Long-term, acute-care hospitals are bracing for possibly shrinking Medicare reimbursement because of the CMS' proposed regulations for 2005 inpatient payments. The proposal includes requirements that would make it much harder to qualify as such a facility and receive higher Medicare payments than general hospitals. As of 2005, Medicare would require long-term, acute-care hospitals that operate within other hospitals to have separate ownership and to draw no more than 25% of their admissions from the host hospitals. The proposal "comes as a major surprise to the industry and Wall Street," according to a Jefferies & Co. analysis. Standard & Poor's placed industry giant Select Medical Corp., Mechanicsburg, Pa., on Credit Watch after the chain said most of its 79 long-term, acute-care hospitals would not meet the 25% requirement. At deadline, Select's stock had lost roughly one-fourth of its market value. Citing a tripling in the number of long-term, acute-care hospitals between 1993 and 2003, the Medicare Payment Advisory Commission recently urged policymakers to craft a better definition of such hospitals based on complexity of care. The CMS will accept comments on the proposed regulations until July 12 and will issue final regulations later this year. -- by Jeff Tieman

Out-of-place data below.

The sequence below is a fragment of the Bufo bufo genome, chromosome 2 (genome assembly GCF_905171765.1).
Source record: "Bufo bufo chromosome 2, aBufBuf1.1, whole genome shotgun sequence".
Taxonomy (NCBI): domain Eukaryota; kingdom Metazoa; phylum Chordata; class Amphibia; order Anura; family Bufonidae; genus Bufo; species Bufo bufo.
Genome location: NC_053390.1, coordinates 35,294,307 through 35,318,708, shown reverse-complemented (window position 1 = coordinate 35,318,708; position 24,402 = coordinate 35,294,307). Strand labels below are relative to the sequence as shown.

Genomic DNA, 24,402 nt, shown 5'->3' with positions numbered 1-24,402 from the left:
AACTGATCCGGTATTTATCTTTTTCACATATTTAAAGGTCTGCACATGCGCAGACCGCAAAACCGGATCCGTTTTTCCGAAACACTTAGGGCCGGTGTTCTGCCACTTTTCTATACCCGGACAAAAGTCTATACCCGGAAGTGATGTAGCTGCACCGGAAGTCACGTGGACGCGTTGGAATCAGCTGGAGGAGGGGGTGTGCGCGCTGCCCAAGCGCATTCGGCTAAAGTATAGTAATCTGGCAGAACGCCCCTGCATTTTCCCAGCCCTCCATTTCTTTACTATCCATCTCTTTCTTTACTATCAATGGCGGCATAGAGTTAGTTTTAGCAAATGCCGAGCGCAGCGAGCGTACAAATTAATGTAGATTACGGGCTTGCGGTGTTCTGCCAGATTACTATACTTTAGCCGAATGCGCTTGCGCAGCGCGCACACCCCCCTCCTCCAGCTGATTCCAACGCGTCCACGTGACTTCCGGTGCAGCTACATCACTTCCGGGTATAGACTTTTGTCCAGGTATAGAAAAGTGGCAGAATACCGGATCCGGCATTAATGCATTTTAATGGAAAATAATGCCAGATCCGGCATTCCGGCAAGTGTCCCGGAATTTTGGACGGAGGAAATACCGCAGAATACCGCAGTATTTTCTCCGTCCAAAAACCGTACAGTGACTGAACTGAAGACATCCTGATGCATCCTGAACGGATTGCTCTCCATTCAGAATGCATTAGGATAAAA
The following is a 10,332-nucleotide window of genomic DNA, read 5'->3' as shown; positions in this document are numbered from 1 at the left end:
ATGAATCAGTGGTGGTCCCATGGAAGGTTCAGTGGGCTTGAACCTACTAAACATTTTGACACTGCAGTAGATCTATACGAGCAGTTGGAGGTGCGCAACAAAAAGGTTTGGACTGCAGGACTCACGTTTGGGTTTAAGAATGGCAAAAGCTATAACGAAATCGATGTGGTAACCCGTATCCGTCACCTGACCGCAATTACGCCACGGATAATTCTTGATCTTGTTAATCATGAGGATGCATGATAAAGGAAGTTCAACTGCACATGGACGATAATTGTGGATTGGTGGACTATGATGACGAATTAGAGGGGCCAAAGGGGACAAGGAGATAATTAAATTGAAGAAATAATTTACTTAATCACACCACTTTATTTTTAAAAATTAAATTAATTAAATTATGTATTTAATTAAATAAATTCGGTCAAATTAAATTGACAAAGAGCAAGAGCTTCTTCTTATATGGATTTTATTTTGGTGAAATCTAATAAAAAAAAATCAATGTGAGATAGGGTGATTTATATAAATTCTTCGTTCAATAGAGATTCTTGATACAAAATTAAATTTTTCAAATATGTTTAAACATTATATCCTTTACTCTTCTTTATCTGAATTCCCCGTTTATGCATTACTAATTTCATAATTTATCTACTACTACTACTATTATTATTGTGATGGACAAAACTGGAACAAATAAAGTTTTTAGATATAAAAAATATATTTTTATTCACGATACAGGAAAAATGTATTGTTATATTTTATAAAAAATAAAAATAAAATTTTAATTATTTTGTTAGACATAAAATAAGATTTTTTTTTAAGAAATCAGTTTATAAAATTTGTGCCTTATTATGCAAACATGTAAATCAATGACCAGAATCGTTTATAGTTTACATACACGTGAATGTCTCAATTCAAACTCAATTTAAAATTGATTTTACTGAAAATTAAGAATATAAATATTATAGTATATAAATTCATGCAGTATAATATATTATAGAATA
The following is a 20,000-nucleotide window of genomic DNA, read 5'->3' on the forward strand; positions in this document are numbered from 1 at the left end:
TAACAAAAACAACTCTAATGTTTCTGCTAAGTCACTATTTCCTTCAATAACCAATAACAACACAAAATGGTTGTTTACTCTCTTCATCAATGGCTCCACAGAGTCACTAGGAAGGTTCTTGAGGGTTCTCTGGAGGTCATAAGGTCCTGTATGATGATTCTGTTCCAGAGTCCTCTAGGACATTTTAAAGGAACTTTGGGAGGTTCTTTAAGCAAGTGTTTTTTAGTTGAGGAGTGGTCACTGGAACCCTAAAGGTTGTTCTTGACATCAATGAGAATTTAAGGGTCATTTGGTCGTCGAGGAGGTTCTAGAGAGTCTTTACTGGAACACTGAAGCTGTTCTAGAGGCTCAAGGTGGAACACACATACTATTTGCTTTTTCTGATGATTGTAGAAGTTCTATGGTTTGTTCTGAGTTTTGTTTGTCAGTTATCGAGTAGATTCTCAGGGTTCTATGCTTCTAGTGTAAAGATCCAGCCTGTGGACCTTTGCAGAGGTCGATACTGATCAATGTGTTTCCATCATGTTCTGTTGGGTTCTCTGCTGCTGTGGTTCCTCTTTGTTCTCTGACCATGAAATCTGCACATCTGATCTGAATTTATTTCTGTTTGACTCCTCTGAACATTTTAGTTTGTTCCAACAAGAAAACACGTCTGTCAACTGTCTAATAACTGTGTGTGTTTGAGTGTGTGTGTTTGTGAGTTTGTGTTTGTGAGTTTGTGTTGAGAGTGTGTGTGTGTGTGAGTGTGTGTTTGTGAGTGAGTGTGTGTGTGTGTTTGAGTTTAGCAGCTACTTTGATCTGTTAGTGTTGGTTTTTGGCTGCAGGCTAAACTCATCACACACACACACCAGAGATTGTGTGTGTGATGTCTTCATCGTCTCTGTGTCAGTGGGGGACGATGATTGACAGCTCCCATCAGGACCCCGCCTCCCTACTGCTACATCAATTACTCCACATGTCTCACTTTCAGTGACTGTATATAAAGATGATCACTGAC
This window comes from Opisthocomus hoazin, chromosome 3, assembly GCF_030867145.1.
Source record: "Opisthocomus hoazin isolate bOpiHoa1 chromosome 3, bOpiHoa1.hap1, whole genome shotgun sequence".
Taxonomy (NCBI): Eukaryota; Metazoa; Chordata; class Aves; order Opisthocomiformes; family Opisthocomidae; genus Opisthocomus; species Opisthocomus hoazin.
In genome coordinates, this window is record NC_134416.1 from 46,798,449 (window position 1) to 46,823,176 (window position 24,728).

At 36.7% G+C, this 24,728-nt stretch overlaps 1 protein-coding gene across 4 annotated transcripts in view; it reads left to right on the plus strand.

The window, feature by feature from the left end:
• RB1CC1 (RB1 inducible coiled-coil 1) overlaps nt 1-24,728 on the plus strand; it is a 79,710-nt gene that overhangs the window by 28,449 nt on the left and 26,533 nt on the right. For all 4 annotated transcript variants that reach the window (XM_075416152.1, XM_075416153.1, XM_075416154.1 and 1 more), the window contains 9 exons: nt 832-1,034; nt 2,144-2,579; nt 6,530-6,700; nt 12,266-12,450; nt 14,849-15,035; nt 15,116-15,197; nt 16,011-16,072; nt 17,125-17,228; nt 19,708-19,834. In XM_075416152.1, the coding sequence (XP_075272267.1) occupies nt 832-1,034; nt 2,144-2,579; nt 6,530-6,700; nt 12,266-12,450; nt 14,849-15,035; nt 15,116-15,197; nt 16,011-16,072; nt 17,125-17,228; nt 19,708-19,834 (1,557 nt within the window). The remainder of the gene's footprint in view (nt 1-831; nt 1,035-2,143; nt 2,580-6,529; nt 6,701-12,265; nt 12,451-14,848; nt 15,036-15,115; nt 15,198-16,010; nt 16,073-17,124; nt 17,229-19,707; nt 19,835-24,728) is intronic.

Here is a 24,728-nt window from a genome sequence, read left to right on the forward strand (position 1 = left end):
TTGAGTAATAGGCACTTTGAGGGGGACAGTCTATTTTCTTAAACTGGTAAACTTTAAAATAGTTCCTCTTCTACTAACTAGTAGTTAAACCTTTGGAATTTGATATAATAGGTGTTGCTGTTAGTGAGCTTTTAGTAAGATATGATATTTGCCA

CMS plan a blow to long-term, acute-care industry
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